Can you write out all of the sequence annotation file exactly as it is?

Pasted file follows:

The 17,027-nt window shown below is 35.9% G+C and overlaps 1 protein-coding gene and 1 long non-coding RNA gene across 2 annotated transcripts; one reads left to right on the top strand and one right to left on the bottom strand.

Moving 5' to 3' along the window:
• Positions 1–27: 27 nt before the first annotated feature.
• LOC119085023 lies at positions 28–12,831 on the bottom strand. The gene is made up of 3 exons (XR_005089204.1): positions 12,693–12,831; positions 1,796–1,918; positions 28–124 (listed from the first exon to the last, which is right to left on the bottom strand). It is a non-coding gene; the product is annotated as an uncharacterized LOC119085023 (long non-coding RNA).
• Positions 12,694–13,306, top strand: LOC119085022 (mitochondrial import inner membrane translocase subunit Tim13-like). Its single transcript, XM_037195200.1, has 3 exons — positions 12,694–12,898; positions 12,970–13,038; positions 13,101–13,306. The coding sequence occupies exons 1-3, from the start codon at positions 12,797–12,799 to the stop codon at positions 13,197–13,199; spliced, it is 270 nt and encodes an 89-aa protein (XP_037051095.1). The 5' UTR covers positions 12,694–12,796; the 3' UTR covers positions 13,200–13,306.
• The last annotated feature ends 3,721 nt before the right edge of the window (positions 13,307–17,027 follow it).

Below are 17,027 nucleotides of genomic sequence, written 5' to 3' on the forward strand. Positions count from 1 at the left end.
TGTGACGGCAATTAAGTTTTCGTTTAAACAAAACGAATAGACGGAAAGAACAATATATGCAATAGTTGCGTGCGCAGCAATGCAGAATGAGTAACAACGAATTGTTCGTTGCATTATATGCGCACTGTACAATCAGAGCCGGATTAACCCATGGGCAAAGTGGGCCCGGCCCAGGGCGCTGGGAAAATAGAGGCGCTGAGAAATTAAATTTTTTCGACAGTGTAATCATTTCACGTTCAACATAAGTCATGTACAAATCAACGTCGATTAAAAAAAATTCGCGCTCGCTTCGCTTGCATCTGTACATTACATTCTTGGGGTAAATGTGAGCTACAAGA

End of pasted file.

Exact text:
The 17,027-nt window shown below is 35.9% G+C and overlaps 1 protein-coding gene and 1 long non-coding RNA gene across 2 annotated transcripts; one reads left to right on the top strand and one right to left on the bottom strand.

Moving 5' to 3' along the window:
• Positions 1–27: 27 nt before the first annotated feature.
• LOC119085023 lies at positions 28–12,831 on the bottom strand. The gene is made up of 3 exons (XR_005089204.1): positions 12,693–12,831; positions 1,796–1,918; positions 28–124 (listed from the first exon to the last, which is right to left on the bottom strand). It is a non-coding gene; the product is annotated as an uncharacterized LOC119085023 (long non-coding RNA).
• Positions 12,694–13,306, top strand: LOC119085022 (mitochondrial import inner membrane translocase subunit Tim13-like). Its single transcript, XM_037195200.1, has 3 exons — positions 12,694–12,898; positions 12,970–13,038; positions 13,101–13,306. The coding sequence occupies exons 1-3, from the start codon at positions 12,797–12,799 to the stop codon at positions 13,197–13,199; spliced, it is 270 nt and encodes an 89-aa protein (XP_037051095.1). The 5' UTR covers positions 12,694–12,796; the 3' UTR covers positions 13,200–13,306.
• The last annotated feature ends 3,721 nt before the right edge of the window (positions 13,307–17,027 follow it).

Below are 17,027 nucleotides of genomic sequence, written 5' to 3' on the forward strand. Positions count from 1 at the left end.
TGTGACGGCAATTAAGTTTTCGTTTAAACAAAACGAATAGACGGAAAGAACAATATATGCAATAGTTGCGTGCGCAGCAATGCAGAATGAGTAACAACGAATTGTTCGTTGCATTATATGCGCACTGTACAATCAGAGCCGGATTAACCCATGGGCAAAGTGGGCCCGGCCCAGGGCGCTGGGAAAATAGAGGCGCTGAGAAATTAAATTTTTTCGACAGTGTAATCATTTCACGTTCAACATAAGTCATGTACAAATCAACGTCGATTAAAAAAAATTCGCGCTCGCTTCGCTTGCATCTGTACATTACATTCTTGGGGTAAATGTGAGCTACAAGA